1) He failed the entrance exam to agricultural school
Rabin attended the Kadoorie Agricultural High School in the Galilee, where he excelled. But he almost didn’t make it in, initially failing the school’s entrance exam.
2) Rabin helped save Jerusalem during the War of Independence
The struggle for Jerusalem was a major facet of the 1948 war, and Rabin’s job, as head of the Harel Brigade, was to secure the convoys that were essential to resupplying the city. The fighting took a heavy toll, with a casualty rate of 50 percent for the brigade.
3) Rabin married his wife Leah in the middle of a war
Rabin met Leah Schlossberg on the street in Tel Aviv in 1944 and they married four years later, during a lull in fighting of the 1948 war. For four years, they lived with her parents in Tel Aviv before moving into military housing in 1952.
4) Rabin never joined a kibbutz
Unlike most of Israel’s founding generation, Rabin never joined a kibbutz, the collective farms essential to Israel’s development in its early years. He never explained this decision, which some attribute to his solitary disposition.
5) Rabin did not think much of Moshe Dayan
In a 1949 letter to Yigal Alon, Rabin’s mentor and the recently deposed head of the Israeli military’s Southern Command, Rabin seriously dissed Moshe Dayan, who would later earn a reputation as a legendary military leader: “The guy has no idea. In my view he lacks minimal military understanding on a scale larger than a company or a battalion. Totally tactless in dealing with people.”
6) Rabin was the first native-born Israeli prime minister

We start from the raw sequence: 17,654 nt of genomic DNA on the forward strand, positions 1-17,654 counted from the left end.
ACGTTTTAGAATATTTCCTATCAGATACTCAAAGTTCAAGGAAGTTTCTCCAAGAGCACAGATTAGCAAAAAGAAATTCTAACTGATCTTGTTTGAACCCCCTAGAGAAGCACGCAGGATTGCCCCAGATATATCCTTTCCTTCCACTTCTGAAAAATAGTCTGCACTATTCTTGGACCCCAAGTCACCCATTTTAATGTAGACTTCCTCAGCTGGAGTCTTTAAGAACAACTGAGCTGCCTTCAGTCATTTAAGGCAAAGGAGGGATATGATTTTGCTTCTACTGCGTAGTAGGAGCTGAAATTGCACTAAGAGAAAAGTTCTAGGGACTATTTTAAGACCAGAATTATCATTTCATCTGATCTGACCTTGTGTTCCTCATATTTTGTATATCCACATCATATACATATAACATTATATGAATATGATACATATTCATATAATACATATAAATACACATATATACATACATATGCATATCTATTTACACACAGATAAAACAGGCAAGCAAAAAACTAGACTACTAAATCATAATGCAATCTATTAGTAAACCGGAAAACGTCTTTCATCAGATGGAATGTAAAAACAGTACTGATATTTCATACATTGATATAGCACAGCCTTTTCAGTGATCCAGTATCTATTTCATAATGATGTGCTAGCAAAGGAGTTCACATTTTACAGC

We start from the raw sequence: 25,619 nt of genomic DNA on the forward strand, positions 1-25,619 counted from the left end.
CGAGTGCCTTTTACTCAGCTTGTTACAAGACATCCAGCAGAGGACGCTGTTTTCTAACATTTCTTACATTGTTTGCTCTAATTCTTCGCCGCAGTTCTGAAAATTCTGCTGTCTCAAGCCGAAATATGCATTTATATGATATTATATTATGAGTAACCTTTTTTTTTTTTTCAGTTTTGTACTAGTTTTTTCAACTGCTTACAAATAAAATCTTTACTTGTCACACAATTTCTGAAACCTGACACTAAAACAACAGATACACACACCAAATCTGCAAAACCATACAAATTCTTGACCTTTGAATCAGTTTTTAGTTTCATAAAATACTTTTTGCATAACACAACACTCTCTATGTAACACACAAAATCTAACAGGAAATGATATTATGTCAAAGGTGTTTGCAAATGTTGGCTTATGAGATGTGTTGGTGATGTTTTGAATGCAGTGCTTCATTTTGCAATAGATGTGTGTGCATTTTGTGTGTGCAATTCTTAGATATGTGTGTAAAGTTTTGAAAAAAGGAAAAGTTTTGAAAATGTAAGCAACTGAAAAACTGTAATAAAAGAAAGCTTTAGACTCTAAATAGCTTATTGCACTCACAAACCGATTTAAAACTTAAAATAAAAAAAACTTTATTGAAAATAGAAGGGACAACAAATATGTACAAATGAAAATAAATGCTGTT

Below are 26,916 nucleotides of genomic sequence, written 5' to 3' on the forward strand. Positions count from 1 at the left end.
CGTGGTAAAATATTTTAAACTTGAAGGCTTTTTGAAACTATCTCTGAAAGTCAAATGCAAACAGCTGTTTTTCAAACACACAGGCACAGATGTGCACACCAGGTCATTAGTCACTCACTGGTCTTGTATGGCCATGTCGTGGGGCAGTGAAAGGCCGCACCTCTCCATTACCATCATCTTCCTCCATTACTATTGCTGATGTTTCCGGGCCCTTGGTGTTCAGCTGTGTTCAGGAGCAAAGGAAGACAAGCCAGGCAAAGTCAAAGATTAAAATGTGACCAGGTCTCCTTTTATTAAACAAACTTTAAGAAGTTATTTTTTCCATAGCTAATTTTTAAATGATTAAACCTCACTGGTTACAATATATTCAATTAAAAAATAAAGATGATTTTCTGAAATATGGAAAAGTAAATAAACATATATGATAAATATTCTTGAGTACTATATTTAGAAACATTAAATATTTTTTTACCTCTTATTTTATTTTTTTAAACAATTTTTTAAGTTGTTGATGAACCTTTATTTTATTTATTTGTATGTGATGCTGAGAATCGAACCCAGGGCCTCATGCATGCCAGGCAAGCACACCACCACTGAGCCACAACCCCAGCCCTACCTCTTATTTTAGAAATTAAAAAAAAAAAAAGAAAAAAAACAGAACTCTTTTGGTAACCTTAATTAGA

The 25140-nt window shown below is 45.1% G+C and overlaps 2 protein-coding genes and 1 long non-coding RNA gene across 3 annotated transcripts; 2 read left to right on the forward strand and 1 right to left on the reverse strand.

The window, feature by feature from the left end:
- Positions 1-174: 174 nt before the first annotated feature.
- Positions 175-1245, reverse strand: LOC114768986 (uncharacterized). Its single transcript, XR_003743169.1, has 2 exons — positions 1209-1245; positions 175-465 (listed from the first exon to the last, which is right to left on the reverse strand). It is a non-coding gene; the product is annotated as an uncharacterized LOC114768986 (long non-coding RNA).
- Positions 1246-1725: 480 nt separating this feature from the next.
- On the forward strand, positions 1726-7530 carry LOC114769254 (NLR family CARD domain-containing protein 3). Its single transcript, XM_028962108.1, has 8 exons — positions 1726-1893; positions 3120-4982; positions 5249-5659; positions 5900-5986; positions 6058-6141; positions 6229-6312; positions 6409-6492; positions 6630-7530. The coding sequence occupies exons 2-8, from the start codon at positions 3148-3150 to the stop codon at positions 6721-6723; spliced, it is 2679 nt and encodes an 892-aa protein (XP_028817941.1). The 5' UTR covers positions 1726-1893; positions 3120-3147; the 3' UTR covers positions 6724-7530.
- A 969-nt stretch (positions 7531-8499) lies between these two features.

Following the resignation of Prime Minister Golda Meir in 1974, Rabin assumed the leadership of the Labor party and became prime minister later that year, the first person born in Israel to assume the post. (Rabin was born in Jerusalem in 1922.)
7) Rabin once openly defied a direct order from David Ben Gurion
In 1949, David Ben Gurion issued an order banning army officers from attending a conference of the Palmach, a pre-state militia that had been disbanded with the establishment of the Israel Defense Forces. Rabin later fully acknowledged his disobedience in an interview with the IDF’s chief of staff. “I admit breaching the order,” Rabin said. “I had a sense of personal loyalty towards friends.”
8) Rabin was not a natural politician
Despite decades spent at the upper echelons of Israeli power, Rabin was often described as shy, awkward, introverted, and uncomfortable with the kind of small talk and pressing of the flesh typically required of political candidates. “Picking up the phone and asking a complete stranger for his vote was a herculean task for Rabin,” Itamar Rabinovich wrote in the biography, “Yitzhak Rabin: Soldier, Leader, Statesman.”